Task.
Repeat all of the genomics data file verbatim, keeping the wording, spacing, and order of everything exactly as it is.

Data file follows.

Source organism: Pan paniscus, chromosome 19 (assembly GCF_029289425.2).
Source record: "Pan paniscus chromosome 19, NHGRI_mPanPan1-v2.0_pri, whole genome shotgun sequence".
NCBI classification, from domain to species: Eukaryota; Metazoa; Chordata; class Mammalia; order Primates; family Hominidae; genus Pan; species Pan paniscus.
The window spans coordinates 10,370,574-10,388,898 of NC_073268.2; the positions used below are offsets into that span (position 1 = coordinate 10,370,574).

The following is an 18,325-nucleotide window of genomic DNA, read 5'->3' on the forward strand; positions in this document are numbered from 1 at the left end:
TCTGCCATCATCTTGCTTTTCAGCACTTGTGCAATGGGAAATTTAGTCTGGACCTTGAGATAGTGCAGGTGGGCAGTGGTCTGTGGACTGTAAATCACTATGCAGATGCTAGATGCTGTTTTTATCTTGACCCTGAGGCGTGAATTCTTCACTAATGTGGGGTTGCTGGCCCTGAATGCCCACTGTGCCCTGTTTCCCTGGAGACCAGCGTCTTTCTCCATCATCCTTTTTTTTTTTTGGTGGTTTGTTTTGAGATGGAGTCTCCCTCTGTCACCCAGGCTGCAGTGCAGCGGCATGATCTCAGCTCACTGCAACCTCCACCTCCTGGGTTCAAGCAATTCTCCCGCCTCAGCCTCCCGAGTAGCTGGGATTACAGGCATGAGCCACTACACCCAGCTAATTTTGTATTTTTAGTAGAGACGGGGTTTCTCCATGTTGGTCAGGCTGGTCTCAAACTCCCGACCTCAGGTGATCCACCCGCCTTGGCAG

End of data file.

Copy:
Source organism: Pan paniscus, chromosome 19 (assembly GCF_029289425.2).
Source record: "Pan paniscus chromosome 19, NHGRI_mPanPan1-v2.0_pri, whole genome shotgun sequence".
NCBI classification, from domain to species: Eukaryota; Metazoa; Chordata; class Mammalia; order Primates; family Hominidae; genus Pan; species Pan paniscus.
The window spans coordinates 10,370,574-10,388,898 of NC_073268.2; the positions used below are offsets into that span (position 1 = coordinate 10,370,574).

The following is an 18,325-nucleotide window of genomic DNA, read 5'->3' on the forward strand; positions in this document are numbered from 1 at the left end:
TCTGCCATCATCTTGCTTTTCAGCACTTGTGCAATGGGAAATTTAGTCTGGACCTTGAGATAGTGCAGGTGGGCAGTGGTCTGTGGACTGTAAATCACTATGCAGATGCTAGATGCTGTTTTTATCTTGACCCTGAGGCGTGAATTCTTCACTAATGTGGGGTTGCTGGCCCTGAATGCCCACTGTGCCCTGTTTCCCTGGAGACCAGCGTCTTTCTCCATCATCCTTTTTTTTTTTTGGTGGTTTGTTTTGAGATGGAGTCTCCCTCTGTCACCCAGGCTGCAGTGCAGCGGCATGATCTCAGCTCACTGCAACCTCCACCTCCTGGGTTCAAGCAATTCTCCCGCCTCAGCCTCCCGAGTAGCTGGGATTACAGGCATGAGCCACTACACCCAGCTAATTTTGTATTTTTAGTAGAGACGGGGTTTCTCCATGTTGGTCAGGCTGGTCTCAAACTCCCGACCTCAGGTGATCCACCCGCCTTGGCAG